Mexican Restaurants – Whether it’s the strength of the margaritas, the freshness of their chips, the scoville scale of their salsa, or just how “authentic” it all is; everyone has their own way of judging a good one.
Me? I look at two things.
1). Chili Rellenos : Is it a charred poblano pepper? Does it have a light egg batter? And just exactly what have they stuffed it with?
2). Tamales : This is a harder judging for me. Because I like them a lot of different ways. I’ve had them in banana leaves where the “dough” is a kind of yucca / masa mash. I’ve had them in Mexico where there was a little bean or olive surprise buried in the middle. There has been the random bad one where the dough was fluffy … like a biscuit – or dry as a powder keg and dense like hard tack. Suffice it to say, tamales are like that proverbial box of chocolates.. you never know what you’re going to get until you bite into it.
I too have been guilty of making them every way possible (some successful / some, not so much) – reference the Coffee Filter Tamales, or that miserable day long ordeal to make them the Hard Way… looking for the elusive Mr. Goodbar of tamales.
… and I think I may have actually found it.
First, let’s look at the dough. Tamale dough is masa flour / grease / baking powder and seasoning. Since the grain used is dent corn that has been lime treated, and finely ground, I wondered if I could save a ton of steps and use something that I already had on hand…. Hominy.
To make your Masa, you’ll need:
1 Can Yellow Hominy – Drained with liquid reserved
1/2 Teaspoon Chili Powder
1/2 Teaspoon Ground Cumin
1 Teaspoon Baking Powder
1 Rounded Tablespoon Cold Lard ( feel free to use whatever shortening you like… even chilled coconut oil. You already know my issues with a great many oils, so I keep it simple and stick with lard)
3 Tablespoons Plain Cornmeal (I’ve actually used a stone ground meal made locally in Dawsonville, GA. The fresher the meal, the more corn flavor it’s going to have)
The Retained Hominy Liquid
Place all the dry ingredients in the hopper and pulse until the mix looks like thick grits. Scrape down the sides and gradually add the liquid and pulse the blades until the dough is light and fluffy – like this:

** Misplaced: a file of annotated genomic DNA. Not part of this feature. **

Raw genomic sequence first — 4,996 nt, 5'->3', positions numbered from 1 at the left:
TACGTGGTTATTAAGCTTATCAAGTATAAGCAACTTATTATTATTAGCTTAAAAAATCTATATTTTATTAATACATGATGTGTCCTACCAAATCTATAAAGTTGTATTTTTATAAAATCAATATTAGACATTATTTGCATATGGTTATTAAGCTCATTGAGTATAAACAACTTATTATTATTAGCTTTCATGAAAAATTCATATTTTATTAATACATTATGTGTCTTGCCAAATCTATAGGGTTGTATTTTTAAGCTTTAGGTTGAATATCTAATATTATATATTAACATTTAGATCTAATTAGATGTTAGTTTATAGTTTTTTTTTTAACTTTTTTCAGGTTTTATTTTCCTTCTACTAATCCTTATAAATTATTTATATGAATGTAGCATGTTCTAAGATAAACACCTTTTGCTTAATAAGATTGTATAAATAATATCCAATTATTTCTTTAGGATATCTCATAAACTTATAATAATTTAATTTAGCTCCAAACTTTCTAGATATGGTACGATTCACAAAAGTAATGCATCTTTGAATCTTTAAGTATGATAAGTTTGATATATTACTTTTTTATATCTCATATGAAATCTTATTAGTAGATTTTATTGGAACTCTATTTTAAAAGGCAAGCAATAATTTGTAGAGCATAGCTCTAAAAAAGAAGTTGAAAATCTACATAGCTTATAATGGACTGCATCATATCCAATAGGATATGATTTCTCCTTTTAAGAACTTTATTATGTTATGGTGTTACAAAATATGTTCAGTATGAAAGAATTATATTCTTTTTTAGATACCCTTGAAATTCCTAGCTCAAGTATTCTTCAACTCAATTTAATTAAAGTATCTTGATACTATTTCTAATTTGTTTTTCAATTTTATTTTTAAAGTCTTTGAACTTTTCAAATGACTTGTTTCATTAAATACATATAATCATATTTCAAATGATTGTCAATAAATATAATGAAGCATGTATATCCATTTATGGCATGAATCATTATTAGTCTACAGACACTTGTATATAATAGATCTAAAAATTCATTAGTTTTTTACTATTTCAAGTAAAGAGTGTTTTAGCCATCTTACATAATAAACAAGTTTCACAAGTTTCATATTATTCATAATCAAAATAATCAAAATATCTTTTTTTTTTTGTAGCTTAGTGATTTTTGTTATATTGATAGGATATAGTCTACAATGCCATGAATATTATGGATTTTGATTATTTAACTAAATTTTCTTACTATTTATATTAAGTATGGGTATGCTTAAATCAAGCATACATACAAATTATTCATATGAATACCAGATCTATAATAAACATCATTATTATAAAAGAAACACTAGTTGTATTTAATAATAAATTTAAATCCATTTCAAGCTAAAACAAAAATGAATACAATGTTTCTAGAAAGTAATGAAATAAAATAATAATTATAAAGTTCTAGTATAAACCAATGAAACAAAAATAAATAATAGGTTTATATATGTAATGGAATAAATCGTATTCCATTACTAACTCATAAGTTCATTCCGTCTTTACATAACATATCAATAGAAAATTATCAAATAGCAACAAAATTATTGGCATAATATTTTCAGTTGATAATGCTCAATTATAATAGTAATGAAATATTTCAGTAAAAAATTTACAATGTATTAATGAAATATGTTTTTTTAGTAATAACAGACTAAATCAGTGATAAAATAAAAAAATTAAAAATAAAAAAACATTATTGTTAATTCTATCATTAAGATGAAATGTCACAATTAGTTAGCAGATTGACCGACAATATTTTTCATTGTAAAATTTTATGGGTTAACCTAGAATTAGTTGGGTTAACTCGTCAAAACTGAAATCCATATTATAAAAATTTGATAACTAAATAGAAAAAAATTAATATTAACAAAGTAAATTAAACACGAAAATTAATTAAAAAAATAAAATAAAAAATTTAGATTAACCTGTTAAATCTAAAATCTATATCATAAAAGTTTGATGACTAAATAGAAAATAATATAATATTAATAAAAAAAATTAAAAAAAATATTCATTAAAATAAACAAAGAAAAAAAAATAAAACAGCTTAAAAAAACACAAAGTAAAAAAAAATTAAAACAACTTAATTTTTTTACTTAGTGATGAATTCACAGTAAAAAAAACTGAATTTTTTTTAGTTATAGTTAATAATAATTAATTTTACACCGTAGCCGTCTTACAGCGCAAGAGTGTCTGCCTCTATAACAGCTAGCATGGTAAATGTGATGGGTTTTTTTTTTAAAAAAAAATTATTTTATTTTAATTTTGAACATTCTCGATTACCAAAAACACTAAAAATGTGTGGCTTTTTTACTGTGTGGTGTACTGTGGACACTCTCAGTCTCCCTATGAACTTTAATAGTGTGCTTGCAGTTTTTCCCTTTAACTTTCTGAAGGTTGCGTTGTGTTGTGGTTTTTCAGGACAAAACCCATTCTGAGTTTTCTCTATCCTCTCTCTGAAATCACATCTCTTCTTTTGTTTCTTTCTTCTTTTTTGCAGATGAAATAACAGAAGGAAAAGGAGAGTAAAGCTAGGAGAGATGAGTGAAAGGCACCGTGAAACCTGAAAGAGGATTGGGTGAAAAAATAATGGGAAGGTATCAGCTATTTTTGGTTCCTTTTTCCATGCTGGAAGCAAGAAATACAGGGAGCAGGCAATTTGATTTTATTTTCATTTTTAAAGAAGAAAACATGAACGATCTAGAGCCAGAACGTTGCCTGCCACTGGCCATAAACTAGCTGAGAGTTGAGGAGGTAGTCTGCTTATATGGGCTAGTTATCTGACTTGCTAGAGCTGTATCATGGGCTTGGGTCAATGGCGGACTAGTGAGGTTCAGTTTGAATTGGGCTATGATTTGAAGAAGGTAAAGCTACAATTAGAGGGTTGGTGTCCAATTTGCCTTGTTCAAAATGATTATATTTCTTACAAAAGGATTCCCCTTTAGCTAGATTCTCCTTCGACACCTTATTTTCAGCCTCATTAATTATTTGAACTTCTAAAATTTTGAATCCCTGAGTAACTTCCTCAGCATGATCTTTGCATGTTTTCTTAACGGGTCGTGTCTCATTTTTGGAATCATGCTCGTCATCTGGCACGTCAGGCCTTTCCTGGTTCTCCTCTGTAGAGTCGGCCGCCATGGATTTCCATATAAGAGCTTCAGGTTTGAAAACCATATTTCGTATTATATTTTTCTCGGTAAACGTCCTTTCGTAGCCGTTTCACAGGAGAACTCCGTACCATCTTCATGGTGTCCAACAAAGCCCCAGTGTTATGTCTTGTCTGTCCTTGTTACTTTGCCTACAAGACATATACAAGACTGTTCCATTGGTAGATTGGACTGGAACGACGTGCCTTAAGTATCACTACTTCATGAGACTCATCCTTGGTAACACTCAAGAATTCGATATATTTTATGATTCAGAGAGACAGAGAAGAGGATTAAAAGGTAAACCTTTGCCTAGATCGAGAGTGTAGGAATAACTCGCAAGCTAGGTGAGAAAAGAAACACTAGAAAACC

Cover and set aside until you’re ready with the filling.
Now, let’s make those tamales.
Plate Fodder Hominy Tamales
Makes 6 Dinner-Sized Tamales
1 Batch Hominy Masa (see above)
For the Filling:
1 Large Ear Corn – In Husk
1/2 Large Onion – Finely Diced
1/2 Sweet Red Pepper – Finely Diced. (okay, since I primarily cook for someone that can’t do heat – it’s always going to be a mild pepper here at Turtle Creek. But – feel free to use whatever chili that gets your motor running. A Poblano or Banana both would be nice choices, with a fair amount of heat.)
1 Tablespoon Chopped Coriander
1 Tablespoon Chopped Parsley
Salt and Pepper
Dash Ground Cumin
1 Tablespoon Olive Oil
Tools of the Trade:
Medium Saute Pan
Large, Deep Pot with Lid
Water (about 4 Inches in the bottom of the Pot)
Steamer Basket or Rack
Glassine Paper / or Wax Paper
Strips of Corn Husk
12 Full Husk Leaves
Shuck and silk the corn, retaining the husks. Separate one of the husks into thin strips. Meanwhile, heat the saute pan and oil over medium heat. Cut the kernels off the cob and add the corn, diced onion and peppers to the pan. Add the seasoning and saute until the onions are translucent.
Tear off a 12″ x 12″ square of paper and place 2 shucks overlapping in the center. Take 2 Tablespoons of the masa and spread a thick layer in the center of the shucks. Place a heaping tablespoon of the vegetable mixture in the center of the masa – like the photo above.
Bring up the sides of the paper and roll down tightly to seal. Twist the ends and tie off with the strips of husk. Bring the pot of water to a boil and add 3 teaspoons of salt to the water. Place the steamer rack and stack the tamales on the rack; alternating direction with each layer. (Remember to leave plenty of room between each packet so the steam can move through your tamales easily.) Cover and steam for 50 minutes.
Carefully remove the tamales and allow them to cool slightly before removing the paper (leave the husks on for serving). Top with a little Extra Sharp White Cheddar or Habanero Jack Cheese and rewarm just before serving.